since we generate all the possible cases in a perl script now instead of
      trying to tapdance at runtime. This means converting a buffer takes one 
      pass regardless of format, instead of a pass to change bitsize, another
      to change the format, another to change the signedness, etc. This is
      cleaner to maintain and extend, and doesn't thrash the CPU cache as much,

    - Connect notification: In 1.2, you needed to restart the
      joystick subsystem to find new sticks. In 1.3, your friend can walk up
      and plug in his controller, and your game will be able to announce "a
      new challenger approaches!"
    - Disconnect notification: ...and you'll also be able to deal with the
      controller getting kicked out midgame, or your friend getting tired of
      losing and leaving with his controller.
    - Force feedback: sticks and platforms that support vibration, rumble, etc,
      will be controllable via SDL.

     - No longer required on any platform. Now it does what it was intended
       for: hiding differences in main/WinMain/etc. Initialization details
       are being moved into SDL_Init() where they belong. This makes it easier
       to have SDL as a plugin, or use a non-SDL path without it hijacking your
       mainline just to function. This is really useful for scripting languages,
       since, say, a Python program might want to use SDL without linking SDL
       directly to python.exe and replacing its main() function.

     - Atomic operations API: a way to deal with atomic operations like
       test-and-set and compare-and-swap will be added. This is becoming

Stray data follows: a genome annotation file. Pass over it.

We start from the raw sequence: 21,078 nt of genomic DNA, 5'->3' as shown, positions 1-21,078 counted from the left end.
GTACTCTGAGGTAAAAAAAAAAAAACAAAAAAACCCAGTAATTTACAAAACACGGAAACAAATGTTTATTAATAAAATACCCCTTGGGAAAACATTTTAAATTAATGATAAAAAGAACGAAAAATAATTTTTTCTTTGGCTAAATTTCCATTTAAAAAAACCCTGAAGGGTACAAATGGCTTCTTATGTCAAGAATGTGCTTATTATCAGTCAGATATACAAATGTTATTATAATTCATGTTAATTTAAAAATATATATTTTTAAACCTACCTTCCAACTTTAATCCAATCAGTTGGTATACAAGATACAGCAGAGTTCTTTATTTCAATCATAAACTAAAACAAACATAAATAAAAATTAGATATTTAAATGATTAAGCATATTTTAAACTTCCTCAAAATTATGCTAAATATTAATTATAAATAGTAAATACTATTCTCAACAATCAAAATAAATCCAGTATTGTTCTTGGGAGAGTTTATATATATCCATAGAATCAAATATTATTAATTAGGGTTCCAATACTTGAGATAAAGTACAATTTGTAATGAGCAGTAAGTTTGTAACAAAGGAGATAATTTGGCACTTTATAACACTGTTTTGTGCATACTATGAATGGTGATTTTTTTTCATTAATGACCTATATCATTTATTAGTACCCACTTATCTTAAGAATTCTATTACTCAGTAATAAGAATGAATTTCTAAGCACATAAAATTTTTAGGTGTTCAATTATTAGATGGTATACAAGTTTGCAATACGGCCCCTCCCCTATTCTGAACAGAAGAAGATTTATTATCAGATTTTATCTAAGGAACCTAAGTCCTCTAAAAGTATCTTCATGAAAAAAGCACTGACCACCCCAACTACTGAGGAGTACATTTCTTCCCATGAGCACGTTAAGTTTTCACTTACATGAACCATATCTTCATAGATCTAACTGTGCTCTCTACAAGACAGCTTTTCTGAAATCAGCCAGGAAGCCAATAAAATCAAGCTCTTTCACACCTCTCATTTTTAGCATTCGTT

increasingly important in game development, and every processor and
       platform handles this differently, so it'll be nice to abstract the
       details into SDL.
     - SDL_KillThread() is gone. It was never safe or portable. The function
       will continue to exist for binary compatibility, but it will always
       be a no-op that reports failure. If you need this, your program has
       problems anyhow and needs minor reworking to cleanly handle thread
       termination, even if KillThread was still available.

    Planned but not yet fully considered:
     - Some minor cleanups and clarifications to the RWOPS api are planned
       to fill some gaps, but this is still work in progress.
     - A basic API to read/write from the system clipboard would be nice.
     - A basic API to support drag'n'drop with the system would be nice.  
     - Probably other stuff! Let Ryan know what you want!

Amazon MP3:
  Amazon's MP3 store is actually pretty good when held up against the iTunes
  Music Store. You can use it in a web browser with the familiar Amazon
  interface, which is actually pretty comforting. If you are just buying
  single songs, it can just download like any other file, but since they
  won't let you redownload purchases (argh to both Amazon and iTunes!), and
  can't let you do this for album purchases, you really have to use their
  Mac/Windows downloader for your own safety if nothing else. Now, granted, I
  usually just lose interest at this point, and would have with Apple too if 
  it didn't magically appear in an update to an application I was already
  using...but I gave it a try.

  The downloader is a minimal application that just gives you a progress bar
  and adds songs to your iTunes library automatically (but not the "Purchased"
  playlist, unfortunately, but you can do that manually). It appears Amazon
  didn't want to put any features into this downloader app, but rather just
  make the process more idiot^H^H^H^H^Hfail proof, which was probably a good
  call. It simply serves as glue to make this more or less equal to the iTunes
  Music Store experience. While it's obviously not as tightly integrated, the
  overall experience basically feels like iTMS and bridges the differences
  acceptably, so users shouldn't feel too scared to try it. They even give you
  a free song to demonstrate what using the downloader app will be like. In the